Exploratory research into the self-blaming response by rape victims and the feminist explanation of this response : a thesis presented in partial fulfilment of the requirements for the degree of Master of Arts in psychology, Massey University
Following sexual assault, many women express some guilt or responsibility for their rape. This has been described as self blaming by various researchers. Two types of self blaming have been identified - behavioural and characterological. Functional theories describe behavioural self blaming as having a positive adaptive role for the victim, while feminist theorists describe self blaming as a product of women's socialisation. They maintain that self blaming is not functional, but that it serves to maintain and perpetuate a rape culture. The objective of this study was firstly to explore the self blaming response through a victim analogue study, and secondly, to examine the relationship between self blaming and the feminist explanation of self blaming. The results from the victim analogue part of the study indicate that self blaming is not purely a response to the trauma of rape. The two types of self blaming were not readily identifiable but appeared to merge into one combined grouping. A conceptual explanation for this lack of differentiation suggests that the two types of self blaming may not be mutually exclusive to each other as previously described. The second part of the study found relationships existed between rape myth acceptance and rape definition, stereotypical beliefs and sexual vulnerability.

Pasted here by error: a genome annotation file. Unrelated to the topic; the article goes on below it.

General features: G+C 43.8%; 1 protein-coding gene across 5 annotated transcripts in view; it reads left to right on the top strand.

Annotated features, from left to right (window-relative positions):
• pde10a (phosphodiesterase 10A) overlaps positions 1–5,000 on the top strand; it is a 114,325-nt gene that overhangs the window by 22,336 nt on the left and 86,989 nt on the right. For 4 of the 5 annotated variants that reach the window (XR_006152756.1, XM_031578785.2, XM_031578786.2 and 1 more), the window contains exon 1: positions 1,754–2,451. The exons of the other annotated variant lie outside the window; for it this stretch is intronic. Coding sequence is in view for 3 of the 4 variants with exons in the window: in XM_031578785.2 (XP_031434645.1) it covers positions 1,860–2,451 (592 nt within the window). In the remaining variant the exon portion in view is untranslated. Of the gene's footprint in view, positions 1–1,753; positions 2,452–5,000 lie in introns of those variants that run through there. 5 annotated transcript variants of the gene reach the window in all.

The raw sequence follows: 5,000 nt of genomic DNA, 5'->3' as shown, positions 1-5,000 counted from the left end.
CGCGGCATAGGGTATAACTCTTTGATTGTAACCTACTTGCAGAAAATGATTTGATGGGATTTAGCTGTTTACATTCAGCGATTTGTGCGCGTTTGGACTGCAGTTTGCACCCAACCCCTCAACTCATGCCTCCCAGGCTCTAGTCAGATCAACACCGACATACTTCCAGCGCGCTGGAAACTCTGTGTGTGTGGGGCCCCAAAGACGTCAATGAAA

Self blaming was also significantly related to rape myth acceptance, and this was viewed as further support for the feminist theory.